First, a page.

When it comes to birds, Audubon is the name to trust.

Long after the renowned scientist John James Audubon lent his name to the conservation organization, Audubon has served as a bellwether for birds.

Last month, The National Audubon Society published a report that was both revelatory and repetitive: our birds are in trouble.

“Survival by Degrees: 389 Bird Species on the Brink” isn’t pleasant reading. Neither is a doctor telling you that you have cancer. But which is more practical — information or ignorance?

As a birder of 50-plus years, I have known for nearly 50 years that wild birds are in trouble. Their numbers have plummeted — visibly — over the last few decades. Allow me any “remember when” moments, and I’ll tell you how Wisconsin’s May’s were busier and more colorful. How migratory waves of birds were regular and robust. How spring was far noisier.

As a child of 11 I wandered the woods in amazement at the rain of birds that watered the leafing trees. During a migratory “fallout” there was no need to lower my binoc; just scan the treetops until my arms grew too weak to respond. I didn’t know it at first, but that was already changing in the 1970’s.

That’s scientifically confirmed in the new Audubon report.

As a point of reference, you should first be aware that there are more than 800 species of birds that occur in North America, either as breeders or as migrants. More than half of those have made appearances in Wisconsin. To declare that nearly half the birds on the continent are in peril is a bold and frightening prospect. Especially given the fact that only eight have gone extinct here since the arrival of the European settlers.

But Audubon backs the declaration up with science. Extrapolating the data gleaned from 140 million collected observations, and folding in the latest climate models and impacts of human activity, they have constructed projections for how our birds’ current physical ranges will shift over the next few decades.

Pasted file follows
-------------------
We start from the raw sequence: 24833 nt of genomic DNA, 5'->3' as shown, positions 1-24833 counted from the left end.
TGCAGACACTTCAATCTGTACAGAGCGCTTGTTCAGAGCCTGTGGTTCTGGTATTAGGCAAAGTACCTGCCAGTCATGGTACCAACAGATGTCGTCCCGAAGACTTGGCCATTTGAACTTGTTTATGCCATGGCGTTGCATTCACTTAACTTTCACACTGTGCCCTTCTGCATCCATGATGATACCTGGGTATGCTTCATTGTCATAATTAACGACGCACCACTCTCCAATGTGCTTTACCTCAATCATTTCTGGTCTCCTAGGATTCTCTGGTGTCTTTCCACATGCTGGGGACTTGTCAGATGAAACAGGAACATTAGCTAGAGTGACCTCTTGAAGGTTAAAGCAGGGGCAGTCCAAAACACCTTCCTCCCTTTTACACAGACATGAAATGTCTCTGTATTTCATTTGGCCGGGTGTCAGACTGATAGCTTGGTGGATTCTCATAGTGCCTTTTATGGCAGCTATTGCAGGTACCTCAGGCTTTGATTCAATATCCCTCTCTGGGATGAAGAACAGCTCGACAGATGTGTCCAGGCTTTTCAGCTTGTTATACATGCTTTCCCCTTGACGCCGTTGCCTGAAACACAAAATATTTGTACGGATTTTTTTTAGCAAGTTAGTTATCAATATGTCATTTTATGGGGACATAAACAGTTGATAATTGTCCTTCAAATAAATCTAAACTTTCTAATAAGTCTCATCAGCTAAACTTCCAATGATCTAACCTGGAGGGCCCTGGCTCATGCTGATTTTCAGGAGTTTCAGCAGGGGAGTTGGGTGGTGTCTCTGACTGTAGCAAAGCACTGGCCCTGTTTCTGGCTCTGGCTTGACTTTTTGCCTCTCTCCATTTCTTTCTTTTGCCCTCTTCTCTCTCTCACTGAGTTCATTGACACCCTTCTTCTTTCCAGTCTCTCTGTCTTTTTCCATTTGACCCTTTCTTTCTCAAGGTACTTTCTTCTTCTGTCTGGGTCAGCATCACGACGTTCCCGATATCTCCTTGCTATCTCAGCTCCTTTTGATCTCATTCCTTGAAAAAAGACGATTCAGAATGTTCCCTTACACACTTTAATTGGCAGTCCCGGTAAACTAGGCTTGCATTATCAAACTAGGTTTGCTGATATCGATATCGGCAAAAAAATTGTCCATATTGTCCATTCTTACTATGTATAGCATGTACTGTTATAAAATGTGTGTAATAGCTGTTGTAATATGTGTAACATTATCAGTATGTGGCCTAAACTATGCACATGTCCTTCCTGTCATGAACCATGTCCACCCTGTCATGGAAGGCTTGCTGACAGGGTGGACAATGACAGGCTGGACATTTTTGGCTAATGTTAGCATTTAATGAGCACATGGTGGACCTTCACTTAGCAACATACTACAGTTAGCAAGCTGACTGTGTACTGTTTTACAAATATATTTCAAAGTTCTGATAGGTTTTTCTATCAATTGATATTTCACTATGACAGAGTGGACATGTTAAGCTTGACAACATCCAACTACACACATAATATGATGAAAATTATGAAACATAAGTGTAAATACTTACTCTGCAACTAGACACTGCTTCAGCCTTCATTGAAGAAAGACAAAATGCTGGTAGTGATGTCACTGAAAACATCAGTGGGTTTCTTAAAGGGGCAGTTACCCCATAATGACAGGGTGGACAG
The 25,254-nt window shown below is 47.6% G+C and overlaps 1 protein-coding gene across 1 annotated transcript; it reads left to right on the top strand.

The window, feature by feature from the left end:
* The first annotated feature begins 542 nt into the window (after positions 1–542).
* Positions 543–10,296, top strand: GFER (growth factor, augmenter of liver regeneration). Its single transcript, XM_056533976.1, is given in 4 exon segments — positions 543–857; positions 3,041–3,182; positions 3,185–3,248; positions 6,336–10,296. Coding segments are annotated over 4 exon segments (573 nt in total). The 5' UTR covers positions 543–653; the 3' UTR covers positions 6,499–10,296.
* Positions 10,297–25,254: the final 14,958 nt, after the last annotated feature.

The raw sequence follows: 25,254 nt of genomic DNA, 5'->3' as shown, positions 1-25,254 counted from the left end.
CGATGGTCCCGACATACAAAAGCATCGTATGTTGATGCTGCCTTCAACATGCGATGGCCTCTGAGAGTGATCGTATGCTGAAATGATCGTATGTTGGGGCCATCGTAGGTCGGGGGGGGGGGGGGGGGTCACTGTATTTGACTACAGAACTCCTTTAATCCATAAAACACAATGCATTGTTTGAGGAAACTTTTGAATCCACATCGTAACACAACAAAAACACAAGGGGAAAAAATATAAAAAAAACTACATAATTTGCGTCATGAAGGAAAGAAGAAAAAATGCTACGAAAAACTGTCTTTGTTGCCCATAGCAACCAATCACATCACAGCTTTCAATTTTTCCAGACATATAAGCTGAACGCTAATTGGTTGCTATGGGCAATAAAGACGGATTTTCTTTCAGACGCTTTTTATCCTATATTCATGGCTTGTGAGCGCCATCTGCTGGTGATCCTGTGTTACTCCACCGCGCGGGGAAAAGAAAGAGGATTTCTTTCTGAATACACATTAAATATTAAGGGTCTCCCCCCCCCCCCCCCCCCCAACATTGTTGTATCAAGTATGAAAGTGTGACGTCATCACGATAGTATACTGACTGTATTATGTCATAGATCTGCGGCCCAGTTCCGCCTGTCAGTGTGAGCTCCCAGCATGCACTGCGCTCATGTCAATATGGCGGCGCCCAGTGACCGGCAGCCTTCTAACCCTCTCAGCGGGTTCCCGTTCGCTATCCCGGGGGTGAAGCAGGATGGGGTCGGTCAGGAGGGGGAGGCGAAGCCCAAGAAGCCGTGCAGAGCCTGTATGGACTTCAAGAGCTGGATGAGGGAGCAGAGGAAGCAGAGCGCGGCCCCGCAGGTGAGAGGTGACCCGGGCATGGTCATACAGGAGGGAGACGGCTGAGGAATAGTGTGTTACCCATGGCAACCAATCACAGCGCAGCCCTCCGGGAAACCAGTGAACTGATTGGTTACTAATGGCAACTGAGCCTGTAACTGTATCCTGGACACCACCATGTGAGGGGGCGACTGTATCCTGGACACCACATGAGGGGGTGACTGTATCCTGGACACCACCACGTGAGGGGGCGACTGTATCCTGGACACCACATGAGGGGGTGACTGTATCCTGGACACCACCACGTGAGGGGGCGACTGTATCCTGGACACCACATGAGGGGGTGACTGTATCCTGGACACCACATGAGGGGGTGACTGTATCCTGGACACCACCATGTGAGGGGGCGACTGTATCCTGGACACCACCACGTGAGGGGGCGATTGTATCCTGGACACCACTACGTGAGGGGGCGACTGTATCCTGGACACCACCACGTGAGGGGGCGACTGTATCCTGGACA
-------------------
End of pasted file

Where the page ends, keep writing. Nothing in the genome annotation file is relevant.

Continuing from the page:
There are birds you know and love that flesh out those projections.

The wood thrush is one. It’s an iconic songbird of deciduous forests across Wisconsin. Its song is one of the most beautiful wild sounds to ever move a forest.

Audubon predicts that the bird might maintain less than half its current habitat, and perhaps gain another 20%. However, it is expected to lose 57% of its current breeding habitat as the world dries out and trees diminish.

That hard work we’re doing to restore whooping cranes? Forget about it. Audubon predicts an 82% reduction in the bird’s already restricted range. The prospects for the lovely cerulean warbler? Even worse — a 92% reduction in range.

If the temperature in Wisconsin rises by a mere 3 degrees average, the common loon, bobolink, evening grosbeak, hermit thrush, ovenbird, and chestnut-sided warbler would be pushed completely out of the state. Bye-bye, blackburnian warbler. So long scarlet tanager.

In all, Audubon offered insight on 203 of Wisconsin’s birds. Of those, 96 are considered stable or only slightly vulnerable, while the other 107 are deemed moderately or highly vulnerable to the onslaught of climate change.

Climate change isn’t just a threat to birds. It poses hazards to all living things, including humans. It could exert extreme pressures on resources worldwide and create the kind of conditions that lead to massive shifts in populations.

So I will ask again: which is more practical…information or ignorance?

Audubon says that our birds are in trouble. We’ve seen it with our own eyes, and we feel it like a portent of storm in our bones. How will we respond?

Betchkal is a free-lance writer from Eau Claire.